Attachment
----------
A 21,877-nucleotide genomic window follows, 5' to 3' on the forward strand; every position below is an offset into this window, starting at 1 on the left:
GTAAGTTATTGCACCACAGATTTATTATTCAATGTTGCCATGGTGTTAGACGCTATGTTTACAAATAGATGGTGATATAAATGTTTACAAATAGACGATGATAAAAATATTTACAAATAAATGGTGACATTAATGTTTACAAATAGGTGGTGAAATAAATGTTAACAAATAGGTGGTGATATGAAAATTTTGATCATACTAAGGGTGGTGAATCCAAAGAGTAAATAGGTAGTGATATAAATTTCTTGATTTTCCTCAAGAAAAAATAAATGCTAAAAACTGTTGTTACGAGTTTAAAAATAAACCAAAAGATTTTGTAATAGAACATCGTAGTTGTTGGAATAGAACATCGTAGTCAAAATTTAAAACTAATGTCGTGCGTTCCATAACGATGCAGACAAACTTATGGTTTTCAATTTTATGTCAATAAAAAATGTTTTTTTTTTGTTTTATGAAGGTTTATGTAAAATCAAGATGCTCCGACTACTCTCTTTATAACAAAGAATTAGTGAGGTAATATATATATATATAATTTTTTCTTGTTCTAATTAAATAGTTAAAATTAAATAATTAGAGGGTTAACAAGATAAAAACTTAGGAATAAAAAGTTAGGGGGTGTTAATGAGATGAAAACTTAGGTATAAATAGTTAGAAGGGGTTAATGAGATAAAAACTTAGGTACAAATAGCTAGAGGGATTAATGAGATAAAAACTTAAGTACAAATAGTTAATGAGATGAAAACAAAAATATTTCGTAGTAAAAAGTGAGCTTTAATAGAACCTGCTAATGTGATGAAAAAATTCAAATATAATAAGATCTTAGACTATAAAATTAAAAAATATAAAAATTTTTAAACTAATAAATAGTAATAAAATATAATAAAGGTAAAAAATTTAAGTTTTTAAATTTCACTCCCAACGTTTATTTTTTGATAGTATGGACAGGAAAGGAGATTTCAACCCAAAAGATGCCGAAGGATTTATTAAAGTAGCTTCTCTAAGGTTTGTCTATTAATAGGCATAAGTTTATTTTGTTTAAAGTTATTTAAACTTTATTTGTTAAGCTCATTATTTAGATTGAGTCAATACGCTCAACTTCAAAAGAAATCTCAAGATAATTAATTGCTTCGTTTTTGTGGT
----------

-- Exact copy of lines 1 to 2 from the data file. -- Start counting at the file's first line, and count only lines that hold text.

A 21,877-nucleotide genomic window follows, 5' to 3' on the forward strand; every position below is an offset into this window, starting at 1 on the left:
GTAAGTTATTGCACCACAGATTTATTATTCAATGTTGCCATGGTGTTAGACGCTATGTTTACAAATAGATGGTGATATAAATGTTTACAAATAGACGATGATAAAAATATTTACAAATAAATGGTGACATTAATGTTTACAAATAGGTGGTGAAATAAATGTTAACAAATAGGTGGTGATATGAAAATTTTGATCATACTAAGGGTGGTGAATCCAAAGAGTAAATAGGTAGTGATATAAATTTCTTGATTTTCCTCAAGAAAAAATAAATGCTAAAAACTGTTGTTACGAGTTTAAAAATAAACCAAAAGATTTTGTAATAGAACATCGTAGTTGTTGGAATAGAACATCGTAGTCAAAATTTAAAACTAATGTCGTGCGTTCCATAACGATGCAGACAAACTTATGGTTTTCAATTTTATGTCAATAAAAAATGTTTTTTTTTTGTTTTATGAAGGTTTATGTAAAATCAAGATGCTCCGACTACTCTCTTTATAACAAAGAATTAGTGAGGTAATATATATATATATAATTTTTTCTTGTTCTAATTAAATAGTTAAAATTAAATAATTAGAGGGTTAACAAGATAAAAACTTAGGAATAAAAAGTTAGGGGGTGTTAATGAGATGAAAACTTAGGTATAAATAGTTAGAAGGGGTTAATGAGATAAAAACTTAGGTACAAATAGCTAGAGGGATTAATGAGATAAAAACTTAAGTACAAATAGTTAATGAGATGAAAACAAAAATATTTCGTAGTAAAAAGTGAGCTTTAATAGAACCTGCTAATGTGATGAAAAAATTCAAATATAATAAGATCTTAGACTATAAAATTAAAAAATATAAAAATTTTTAAACTAATAAATAGTAATAAAATATAATAAAGGTAAAAAATTTAAGTTTTTAAATTTCACTCCCAACGTTTATTTTTTGATAGTATGGACAGGAAAGGAGATTTCAACCCAAAAGATGCCGAAGGATTTATTAAAGTAGCTTCTCTAAGGTTTGTCTATTAATAGGCATAAGTTTATTTTGTTTAAAGTTATTTAAACTTTATTTGTTAAGCTCATTATTTAGATTGAGTCAATACGCTCAACTTCAAAAGAAATCTCAAGATAATTAATTGCTTCGTTTTTGTGGT